Knowing Neurons

2023 NeuroPolicy Paper Competition

Announcing the results of Knowing Neurons' NeuroPolicy Paper Competition, generously sponsored by the Union of Concerned Scientists!

Early-career neuroscientists submitted short-form policy papers that advocated for specific, actionable policies related to neuroscience. Submissions that met Knowing Neurons' editorial standards received feedback from our editing staff as part of our editorial process (detailed on our Submissions page), and have been evaluated by an anonymous panel of expert judges.

First and second place winners will receive cash awards, items from our Shop, and an opportunity to appear on Knowing Neurons' podcast. Selected authors may also be supported in advocating for their proposed policies in partnership with key science policy and advocacy organizations.

First Place

Establishing a Framework for Global Mental Health Diplomacy

By Manaswini Kar, Keerthana Manikandan, and Jonathan Klonowski

Establishing a Framework for Global Mental Health Diplomacy
Manaswini profile photo

Manaswini Kar

I am a PhD candidate at the Center for Neuroscience at the University of Pittsburgh. I study the processing of natural sounds in the auditory cortex. Apart from science, I love hanging out with friends, trying out new food, watching movies and exploring new music. I also enjoy sketching, watching Pittsburgh Symphony Opera and the Pittsburgh Ballet and binging onto history and anthropology content.

Keerthana Manikandan

I’m a PhD student in Bioengineering at the University of Pittsburgh. For my thesis, I’m currently studying the neural basis of cortical networks and its role in sensation. I’ve obtained my bachelors in biomedical engineering from India. Outside of the lab, I’m either found curled up with a good book or trying new food or watching new movies.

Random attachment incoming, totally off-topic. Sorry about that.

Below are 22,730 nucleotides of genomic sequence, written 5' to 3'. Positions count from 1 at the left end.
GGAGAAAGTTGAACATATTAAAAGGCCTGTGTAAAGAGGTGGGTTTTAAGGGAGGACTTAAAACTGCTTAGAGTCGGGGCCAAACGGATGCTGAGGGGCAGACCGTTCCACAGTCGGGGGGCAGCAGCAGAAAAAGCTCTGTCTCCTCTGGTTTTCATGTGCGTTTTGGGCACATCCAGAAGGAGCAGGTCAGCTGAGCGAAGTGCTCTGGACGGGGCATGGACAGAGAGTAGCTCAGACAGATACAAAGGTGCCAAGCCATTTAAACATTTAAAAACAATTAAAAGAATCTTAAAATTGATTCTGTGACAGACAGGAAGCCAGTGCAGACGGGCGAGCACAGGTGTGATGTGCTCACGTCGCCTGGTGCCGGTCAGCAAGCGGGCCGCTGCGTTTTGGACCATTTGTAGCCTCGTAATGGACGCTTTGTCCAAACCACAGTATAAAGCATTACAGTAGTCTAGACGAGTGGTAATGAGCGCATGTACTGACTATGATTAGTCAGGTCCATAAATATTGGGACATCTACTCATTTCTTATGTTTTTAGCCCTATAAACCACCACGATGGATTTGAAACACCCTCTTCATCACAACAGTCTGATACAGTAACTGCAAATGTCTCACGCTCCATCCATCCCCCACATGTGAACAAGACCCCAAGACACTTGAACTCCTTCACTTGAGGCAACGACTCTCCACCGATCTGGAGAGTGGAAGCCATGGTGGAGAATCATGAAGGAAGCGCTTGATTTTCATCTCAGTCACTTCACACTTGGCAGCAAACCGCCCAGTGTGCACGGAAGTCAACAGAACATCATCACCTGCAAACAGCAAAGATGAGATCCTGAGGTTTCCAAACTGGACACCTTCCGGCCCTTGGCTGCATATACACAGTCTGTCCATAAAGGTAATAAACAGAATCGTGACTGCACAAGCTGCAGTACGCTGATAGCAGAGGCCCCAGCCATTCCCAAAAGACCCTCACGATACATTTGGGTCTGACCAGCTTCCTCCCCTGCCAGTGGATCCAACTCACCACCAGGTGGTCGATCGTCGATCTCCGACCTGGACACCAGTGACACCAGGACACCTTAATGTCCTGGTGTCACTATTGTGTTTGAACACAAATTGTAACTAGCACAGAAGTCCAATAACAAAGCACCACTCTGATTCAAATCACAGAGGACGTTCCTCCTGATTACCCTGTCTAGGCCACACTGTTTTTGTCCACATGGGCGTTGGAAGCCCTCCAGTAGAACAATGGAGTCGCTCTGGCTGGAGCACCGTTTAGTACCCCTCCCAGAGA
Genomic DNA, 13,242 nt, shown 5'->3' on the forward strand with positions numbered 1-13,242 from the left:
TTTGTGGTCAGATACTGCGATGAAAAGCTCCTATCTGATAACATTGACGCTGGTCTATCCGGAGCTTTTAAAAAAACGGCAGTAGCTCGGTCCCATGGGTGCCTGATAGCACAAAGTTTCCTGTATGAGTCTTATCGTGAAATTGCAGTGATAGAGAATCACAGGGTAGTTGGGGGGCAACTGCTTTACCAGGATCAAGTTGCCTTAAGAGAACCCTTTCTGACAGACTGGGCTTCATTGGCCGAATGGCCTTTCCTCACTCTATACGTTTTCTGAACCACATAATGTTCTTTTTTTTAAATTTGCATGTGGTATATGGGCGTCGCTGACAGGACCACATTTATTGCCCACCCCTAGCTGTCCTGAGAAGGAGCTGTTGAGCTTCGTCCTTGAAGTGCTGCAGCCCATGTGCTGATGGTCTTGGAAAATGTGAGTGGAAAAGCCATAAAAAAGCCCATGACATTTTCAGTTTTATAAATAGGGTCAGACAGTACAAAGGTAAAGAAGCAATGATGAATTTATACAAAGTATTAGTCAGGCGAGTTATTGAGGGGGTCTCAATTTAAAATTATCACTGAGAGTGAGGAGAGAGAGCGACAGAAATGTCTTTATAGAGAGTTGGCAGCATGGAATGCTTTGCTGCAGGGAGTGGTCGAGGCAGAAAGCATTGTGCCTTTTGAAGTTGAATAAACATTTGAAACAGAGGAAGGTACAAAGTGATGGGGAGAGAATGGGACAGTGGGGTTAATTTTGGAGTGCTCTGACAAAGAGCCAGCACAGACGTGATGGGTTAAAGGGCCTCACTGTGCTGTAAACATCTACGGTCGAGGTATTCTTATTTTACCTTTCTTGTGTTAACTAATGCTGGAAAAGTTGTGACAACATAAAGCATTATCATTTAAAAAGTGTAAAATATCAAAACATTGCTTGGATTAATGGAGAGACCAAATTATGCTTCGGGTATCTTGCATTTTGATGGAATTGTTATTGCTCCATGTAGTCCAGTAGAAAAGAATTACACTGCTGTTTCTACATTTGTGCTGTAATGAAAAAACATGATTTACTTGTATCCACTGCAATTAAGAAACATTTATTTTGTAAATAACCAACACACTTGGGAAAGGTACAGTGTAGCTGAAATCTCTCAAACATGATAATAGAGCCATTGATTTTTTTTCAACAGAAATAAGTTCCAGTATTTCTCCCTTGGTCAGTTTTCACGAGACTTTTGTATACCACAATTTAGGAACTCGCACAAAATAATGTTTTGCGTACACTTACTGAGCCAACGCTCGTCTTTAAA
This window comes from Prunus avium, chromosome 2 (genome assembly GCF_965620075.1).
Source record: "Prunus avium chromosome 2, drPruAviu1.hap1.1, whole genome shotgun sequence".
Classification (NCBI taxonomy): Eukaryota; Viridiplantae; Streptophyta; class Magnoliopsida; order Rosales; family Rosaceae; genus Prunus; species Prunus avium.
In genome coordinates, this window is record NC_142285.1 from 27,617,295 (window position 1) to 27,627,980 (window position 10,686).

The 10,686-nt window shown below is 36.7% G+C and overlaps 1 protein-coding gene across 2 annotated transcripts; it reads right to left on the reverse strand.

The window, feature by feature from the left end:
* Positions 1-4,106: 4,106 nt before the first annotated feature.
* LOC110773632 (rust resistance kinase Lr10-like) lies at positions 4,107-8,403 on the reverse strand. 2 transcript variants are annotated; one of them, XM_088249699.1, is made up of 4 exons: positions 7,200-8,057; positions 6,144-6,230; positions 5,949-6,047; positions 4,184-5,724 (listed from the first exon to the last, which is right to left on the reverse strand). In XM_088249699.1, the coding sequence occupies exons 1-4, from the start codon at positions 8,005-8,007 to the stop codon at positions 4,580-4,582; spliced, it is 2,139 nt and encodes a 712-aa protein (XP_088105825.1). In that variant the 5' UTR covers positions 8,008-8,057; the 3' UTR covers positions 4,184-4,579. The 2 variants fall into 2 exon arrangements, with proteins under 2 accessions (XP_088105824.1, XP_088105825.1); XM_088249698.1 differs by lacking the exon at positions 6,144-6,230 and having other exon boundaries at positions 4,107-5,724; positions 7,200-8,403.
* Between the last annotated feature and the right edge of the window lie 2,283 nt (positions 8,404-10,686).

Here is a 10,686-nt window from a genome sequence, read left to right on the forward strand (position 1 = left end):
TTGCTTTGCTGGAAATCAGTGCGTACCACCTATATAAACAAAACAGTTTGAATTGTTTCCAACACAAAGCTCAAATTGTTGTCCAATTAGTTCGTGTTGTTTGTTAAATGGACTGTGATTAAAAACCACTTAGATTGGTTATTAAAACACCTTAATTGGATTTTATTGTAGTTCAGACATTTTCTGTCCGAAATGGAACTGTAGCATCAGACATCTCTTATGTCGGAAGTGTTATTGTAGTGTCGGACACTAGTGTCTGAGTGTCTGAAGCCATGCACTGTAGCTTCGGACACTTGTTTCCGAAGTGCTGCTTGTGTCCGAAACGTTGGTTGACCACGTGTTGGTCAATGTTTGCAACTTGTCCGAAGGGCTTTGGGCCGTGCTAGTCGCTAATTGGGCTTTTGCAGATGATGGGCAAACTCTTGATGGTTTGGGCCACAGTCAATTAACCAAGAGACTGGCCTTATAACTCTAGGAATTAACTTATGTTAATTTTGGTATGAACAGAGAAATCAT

Jonathan Klonowski

Jonathan is a current PCGC & CDDRC graduate student fellow researching the genetic etiology of Congenital Heart Disease (CHD) through bioinformatics and the analysis of ‘omics data. A biologist-by-training, he is interested in a comprehensive understanding of the mechanisms of disease, from developmental biology and genetics to molecular biology and biochemistry. As the president emeritus of the Allegheny Science Policy and Governance (ASPG), he enjoys sharing his passion and knowledge of Science Policy, Advocacy, Communication and Diplomacy (Sci-PACD) to help others develop in their field(s) of interest. Recently having stepped away from his role working towards increasing the participation and uplifting the voices of underrepresented groups at the National Science Policy Network’s (NSPN) Diversity, Equity, and Inclusion (DEI) committee, he is preparing to start an internship with the Special Competitive Studies Project think-tank. When not applying himself to the aforementioned endeavors, he is either cycling, snowboarding, or hiking.

Second Place

The Truth is in Your Eyes: Regulating the Covert Use of Pupil Biofeedback

By Erin Morrow

The Truth is in Your Eyes: Regulating the Covert Use of Pupil Biofeedback
Erin Morrow profile photo

Erin Morrow

Erin is a PhD student in cognitive psychology at the University of California, Los Angeles. She uses behavior, pupillometry, and neuroimaging techniques to investigate how emotional arousal affects the structure and content of human memory. Erin also has strong interests in brain and mental health policy, neuroethics, and science communication. She currently serves on the Student/Postdoc Committee of the International Neuroethics Society. Previously, she earned a B.S. in Neuroscience and Behavioral Biology from Emory University. Outside of the lab, Erin enjoys music, graphic design, and calligraphy.


Are you interested in writing your own science policy piece? See the writing resources below.

Policy Writing Workshop by the Journal of Science Policy & Governance

Policy Memo Workshop by Penn Science Policy & Diplomacy Group

Other writing resources are available at the Journal of Science Policy & Governance and the AAAS

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